Nobel Noise and Sales
Slate joins the American backlash against Horace Engdahl, the Nobel Prize juror who called American literature "too isolated, too insular." Adam Kirsch argues that, well, Engdahl is wrong, and furthermore, he's merely continuing a long run of the Nobel committee dissing America:
Just look at the kind of American writer the committee has chosen to honor. Pearl Buck, who won the prize in 1938, and John Steinbeck, who won in 1962, are almost folk writers, using a naively realist style to dramatize the struggles of the common man. Their most famous books, The Good Earth and The Grapes of Wrath, fit all too comfortably on junior-high-school reading lists. Sinclair Lewis, the first American to win the Prize, in 1930, wrote broad satires on American provincialism with nothing formally adventurous about them.
Such writers reflected back to Europe just the image of America they wanted to see: earnest, crude, anti-intellectual. There was a brief moment, after World War II, when the Nobel Committee allowed that America might produce more sophisticated writers. No one on either side of the Atlantic would quarrel with the awards to William Faulkner in 1949 or Ernest Hemingway in 1954. But in the 32 years since Bellow won the Nobel, there has been exactly one American laureate, Toni Morrison, whose critical reputation in America is by no means secure. To judge by the Nobel roster, you would think that the last three decades have been a time of American cultural drought rather than the era when American culture and language conquered the globe.
While griping about not winning awards seems a bit ridiculous given American cultural hegemony, it's tough to argue with Kirsch's argument. Especially when he goes on to talk about the obscurity and (some would argue) mediocrity of recent European winners.
This got me thinking about literary awards and their impact (or lack thereof) on book sales. A while ago, Max at The Millions noted that the Nobel Prize is the only literary award to impact sales in any noticeable way, as customers would come into the bookstore the day it was announced looking for books by the winner. That doesn't happen with the National Book Award or the Booker. Of course, as we know of all statistics, they don't tell the whole story. As Galleycat points out:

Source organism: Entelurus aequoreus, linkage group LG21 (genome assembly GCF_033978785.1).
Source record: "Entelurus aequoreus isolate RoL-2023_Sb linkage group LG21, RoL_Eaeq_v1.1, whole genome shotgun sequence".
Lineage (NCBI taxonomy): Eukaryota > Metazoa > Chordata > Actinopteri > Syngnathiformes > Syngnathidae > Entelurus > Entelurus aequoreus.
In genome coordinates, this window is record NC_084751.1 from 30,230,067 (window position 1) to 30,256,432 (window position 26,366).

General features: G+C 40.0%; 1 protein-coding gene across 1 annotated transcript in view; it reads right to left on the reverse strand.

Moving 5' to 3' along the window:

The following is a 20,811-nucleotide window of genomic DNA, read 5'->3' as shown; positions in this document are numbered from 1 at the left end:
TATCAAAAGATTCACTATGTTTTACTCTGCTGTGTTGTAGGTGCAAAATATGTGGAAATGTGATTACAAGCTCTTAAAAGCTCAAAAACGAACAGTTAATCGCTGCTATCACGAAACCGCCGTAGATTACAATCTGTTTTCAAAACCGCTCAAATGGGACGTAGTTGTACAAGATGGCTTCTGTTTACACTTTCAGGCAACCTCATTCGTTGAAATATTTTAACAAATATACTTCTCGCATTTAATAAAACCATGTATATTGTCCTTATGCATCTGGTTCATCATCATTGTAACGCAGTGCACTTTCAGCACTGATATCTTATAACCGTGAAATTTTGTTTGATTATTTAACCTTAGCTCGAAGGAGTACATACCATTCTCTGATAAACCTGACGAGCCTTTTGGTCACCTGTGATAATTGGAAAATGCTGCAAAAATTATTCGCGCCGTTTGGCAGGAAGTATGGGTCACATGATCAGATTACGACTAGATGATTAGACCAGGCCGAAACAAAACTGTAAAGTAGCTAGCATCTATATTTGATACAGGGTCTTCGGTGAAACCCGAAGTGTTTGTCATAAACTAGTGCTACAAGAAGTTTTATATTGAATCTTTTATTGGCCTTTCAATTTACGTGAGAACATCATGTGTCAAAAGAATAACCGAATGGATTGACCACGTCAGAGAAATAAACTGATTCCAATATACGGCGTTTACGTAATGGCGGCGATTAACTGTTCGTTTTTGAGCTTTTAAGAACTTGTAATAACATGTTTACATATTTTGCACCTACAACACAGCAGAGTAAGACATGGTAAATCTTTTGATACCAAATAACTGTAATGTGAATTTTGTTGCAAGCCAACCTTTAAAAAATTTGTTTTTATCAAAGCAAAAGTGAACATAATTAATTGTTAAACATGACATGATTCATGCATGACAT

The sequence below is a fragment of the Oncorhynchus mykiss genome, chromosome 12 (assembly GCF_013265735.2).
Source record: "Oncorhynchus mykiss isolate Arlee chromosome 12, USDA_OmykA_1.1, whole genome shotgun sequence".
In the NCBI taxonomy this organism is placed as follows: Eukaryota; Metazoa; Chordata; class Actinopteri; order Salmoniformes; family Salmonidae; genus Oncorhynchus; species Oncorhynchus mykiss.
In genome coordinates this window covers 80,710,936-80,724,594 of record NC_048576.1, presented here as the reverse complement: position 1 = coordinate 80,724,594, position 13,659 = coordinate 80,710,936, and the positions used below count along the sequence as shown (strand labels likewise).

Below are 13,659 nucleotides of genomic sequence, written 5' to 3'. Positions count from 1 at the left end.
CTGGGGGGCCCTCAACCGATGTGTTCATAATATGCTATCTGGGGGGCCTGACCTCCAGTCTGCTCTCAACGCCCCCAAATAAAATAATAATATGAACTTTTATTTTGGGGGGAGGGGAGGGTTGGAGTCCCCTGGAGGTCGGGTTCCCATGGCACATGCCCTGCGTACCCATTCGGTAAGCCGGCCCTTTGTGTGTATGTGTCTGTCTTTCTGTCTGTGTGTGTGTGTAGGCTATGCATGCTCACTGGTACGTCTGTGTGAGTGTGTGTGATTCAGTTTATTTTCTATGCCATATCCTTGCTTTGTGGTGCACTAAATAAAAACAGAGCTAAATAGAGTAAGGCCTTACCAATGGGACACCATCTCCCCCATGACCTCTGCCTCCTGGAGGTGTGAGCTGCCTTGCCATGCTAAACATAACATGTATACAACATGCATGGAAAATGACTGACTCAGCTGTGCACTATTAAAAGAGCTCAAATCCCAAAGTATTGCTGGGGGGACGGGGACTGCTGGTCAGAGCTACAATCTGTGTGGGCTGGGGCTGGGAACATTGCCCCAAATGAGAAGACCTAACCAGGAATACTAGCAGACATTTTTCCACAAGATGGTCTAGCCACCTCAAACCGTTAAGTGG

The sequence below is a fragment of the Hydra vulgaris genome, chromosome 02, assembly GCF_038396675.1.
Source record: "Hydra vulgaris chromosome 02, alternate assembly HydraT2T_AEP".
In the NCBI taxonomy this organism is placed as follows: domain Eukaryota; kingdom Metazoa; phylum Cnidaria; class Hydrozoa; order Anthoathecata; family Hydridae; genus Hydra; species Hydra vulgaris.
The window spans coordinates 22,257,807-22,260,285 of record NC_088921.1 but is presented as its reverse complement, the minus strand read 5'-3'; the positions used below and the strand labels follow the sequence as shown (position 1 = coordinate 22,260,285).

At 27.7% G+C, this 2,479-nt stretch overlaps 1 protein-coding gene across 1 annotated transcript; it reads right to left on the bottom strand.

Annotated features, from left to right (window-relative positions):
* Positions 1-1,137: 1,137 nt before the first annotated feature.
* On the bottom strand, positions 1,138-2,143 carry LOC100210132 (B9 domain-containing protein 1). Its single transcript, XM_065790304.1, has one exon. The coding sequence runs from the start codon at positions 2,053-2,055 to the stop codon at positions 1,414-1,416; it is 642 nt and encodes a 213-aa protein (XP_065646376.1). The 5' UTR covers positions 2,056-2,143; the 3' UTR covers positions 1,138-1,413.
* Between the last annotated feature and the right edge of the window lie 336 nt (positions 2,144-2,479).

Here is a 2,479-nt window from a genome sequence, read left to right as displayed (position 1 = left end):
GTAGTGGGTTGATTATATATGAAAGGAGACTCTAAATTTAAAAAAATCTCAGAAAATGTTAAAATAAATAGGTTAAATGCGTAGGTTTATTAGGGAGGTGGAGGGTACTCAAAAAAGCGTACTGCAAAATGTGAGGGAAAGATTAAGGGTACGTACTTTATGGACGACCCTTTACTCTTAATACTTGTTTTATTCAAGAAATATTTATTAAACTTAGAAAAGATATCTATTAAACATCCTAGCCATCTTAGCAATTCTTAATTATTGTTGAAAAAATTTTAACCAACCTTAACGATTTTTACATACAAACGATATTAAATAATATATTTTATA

"It seems, at first glance, that the only impact of the Nobel on American book publishing is a possible uptick for the non-American writers who win it; when you look at the Americans who've received the medal, from Sinclair Lewis in 1930 to Toni Morrison in 1993, our general impression is that they tended to already sell strongly by the time Sweden recognized their greatness."Of course the sales went up, it was the first time most Americans had heard of recent Nobel winners like Elfriede Jelinek and Dario Fo. (It's telling that right now at the Millions, they're trying to guess the nominees of the National Book Award. Guessing the next Nobel winner would be considerably harder.) The Nobel had done something that the American and British awards tend not to do, bring a new writer to our attention. Should we be reading more world literature? Yes. At the same time, one could argue that, to an extent, the diversity to be found in American literature makes up for this. American literature, in its own weird way, is world litearture. It encompasses dozens of cultures - all of them American - and ranges across styles and genres. Junot Diaz, Marilynne Robinson, Colson Whitehead, Don DeLillo, Philip Roth, Lorrie Moore, Sam Lipsyte, Dave Eggers, Aimee Bender, Chuck Pahlanuik, Jonathan Franzen, Kate Christensen, George Saunders, Joan Didion, and Tom Drury are all American authors. They offer an incredibly diverse picture of the world, whether the Nobel committee ever recognizes it or not.